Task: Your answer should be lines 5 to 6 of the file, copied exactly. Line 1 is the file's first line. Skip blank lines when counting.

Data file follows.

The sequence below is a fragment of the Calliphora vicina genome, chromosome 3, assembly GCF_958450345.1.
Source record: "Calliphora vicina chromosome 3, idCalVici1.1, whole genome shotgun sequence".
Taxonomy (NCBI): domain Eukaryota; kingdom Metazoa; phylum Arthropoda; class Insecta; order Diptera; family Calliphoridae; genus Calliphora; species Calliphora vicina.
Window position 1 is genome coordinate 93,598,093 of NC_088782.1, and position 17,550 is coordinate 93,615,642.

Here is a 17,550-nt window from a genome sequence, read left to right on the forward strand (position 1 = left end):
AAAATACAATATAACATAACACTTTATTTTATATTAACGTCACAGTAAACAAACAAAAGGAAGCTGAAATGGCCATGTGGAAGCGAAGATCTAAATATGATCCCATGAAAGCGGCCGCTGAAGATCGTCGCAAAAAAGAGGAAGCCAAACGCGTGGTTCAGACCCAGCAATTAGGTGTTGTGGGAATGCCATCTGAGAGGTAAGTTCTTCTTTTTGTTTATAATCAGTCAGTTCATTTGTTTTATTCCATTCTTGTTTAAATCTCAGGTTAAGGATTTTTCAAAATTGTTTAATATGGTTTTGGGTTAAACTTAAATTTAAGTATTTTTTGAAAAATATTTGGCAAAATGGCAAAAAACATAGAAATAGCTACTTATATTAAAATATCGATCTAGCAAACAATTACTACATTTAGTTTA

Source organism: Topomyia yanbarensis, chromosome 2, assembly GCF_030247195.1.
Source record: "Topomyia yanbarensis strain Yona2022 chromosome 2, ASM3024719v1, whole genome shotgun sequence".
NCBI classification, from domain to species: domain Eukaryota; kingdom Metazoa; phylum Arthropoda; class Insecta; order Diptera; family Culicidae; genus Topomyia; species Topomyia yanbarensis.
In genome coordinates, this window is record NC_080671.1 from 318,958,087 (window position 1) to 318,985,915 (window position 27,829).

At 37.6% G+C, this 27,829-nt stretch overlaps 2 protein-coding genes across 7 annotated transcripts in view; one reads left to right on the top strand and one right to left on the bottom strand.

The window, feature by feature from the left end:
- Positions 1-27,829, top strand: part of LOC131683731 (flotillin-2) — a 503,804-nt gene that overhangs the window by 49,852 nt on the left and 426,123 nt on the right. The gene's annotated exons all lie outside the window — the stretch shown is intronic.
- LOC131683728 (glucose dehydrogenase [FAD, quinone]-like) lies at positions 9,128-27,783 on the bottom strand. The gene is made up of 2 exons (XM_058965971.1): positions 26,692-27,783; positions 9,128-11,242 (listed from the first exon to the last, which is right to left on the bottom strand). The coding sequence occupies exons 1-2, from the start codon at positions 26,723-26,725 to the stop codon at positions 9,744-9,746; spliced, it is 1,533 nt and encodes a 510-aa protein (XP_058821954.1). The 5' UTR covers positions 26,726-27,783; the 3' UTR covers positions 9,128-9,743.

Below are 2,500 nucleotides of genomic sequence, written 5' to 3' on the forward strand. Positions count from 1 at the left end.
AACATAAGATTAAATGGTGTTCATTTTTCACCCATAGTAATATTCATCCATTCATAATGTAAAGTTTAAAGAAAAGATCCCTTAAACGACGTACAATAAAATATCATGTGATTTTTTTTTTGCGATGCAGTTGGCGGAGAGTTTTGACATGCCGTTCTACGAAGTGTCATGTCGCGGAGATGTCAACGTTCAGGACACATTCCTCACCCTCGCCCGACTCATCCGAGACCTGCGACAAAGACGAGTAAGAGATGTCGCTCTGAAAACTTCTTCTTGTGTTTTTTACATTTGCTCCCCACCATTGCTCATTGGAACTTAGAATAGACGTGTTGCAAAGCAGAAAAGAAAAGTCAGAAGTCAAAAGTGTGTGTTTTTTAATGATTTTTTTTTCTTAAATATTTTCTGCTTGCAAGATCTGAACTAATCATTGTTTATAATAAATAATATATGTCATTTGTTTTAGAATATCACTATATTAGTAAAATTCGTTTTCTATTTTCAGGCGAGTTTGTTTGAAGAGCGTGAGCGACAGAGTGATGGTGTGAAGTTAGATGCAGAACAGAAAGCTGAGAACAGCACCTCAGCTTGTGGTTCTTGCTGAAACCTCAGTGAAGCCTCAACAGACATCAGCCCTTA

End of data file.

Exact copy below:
Here is a 17,550-nt window from a genome sequence, read left to right on the forward strand (position 1 = left end):
AAAATACAATATAACATAACACTTTATTTTATATTAACGTCACAGTAAACAAACAAAAGGAAGCTGAAATGGCCATGTGGAAGCGAAGATCTAAATATGATCCCATGAAAGCGGCCGCTGAAGATCGTCGCAAAAAAGAGGAAGCCAAACGCGTGGTTCAGACCCAGCAATTAGGTGTTGTGGGAATGCCATCTGAGAGGTAAGTTCTTCTTTTTGTTTATAATCAGTCAGTTCATTTGTTTTATTCCATTCTTGTTTAAATCTCAGGTTAAGGATTTTTCAAAATTGTTTAATATGGTTTTGGGTTAAACTTAAATTTAAGTATTTTTTGAAAAATATTTGGCAAAATGGCAAAAAACATAGAAATAGCTACTTATATTAAAATATCGATCTAGCAAACAATTACTACATTTAGTTTA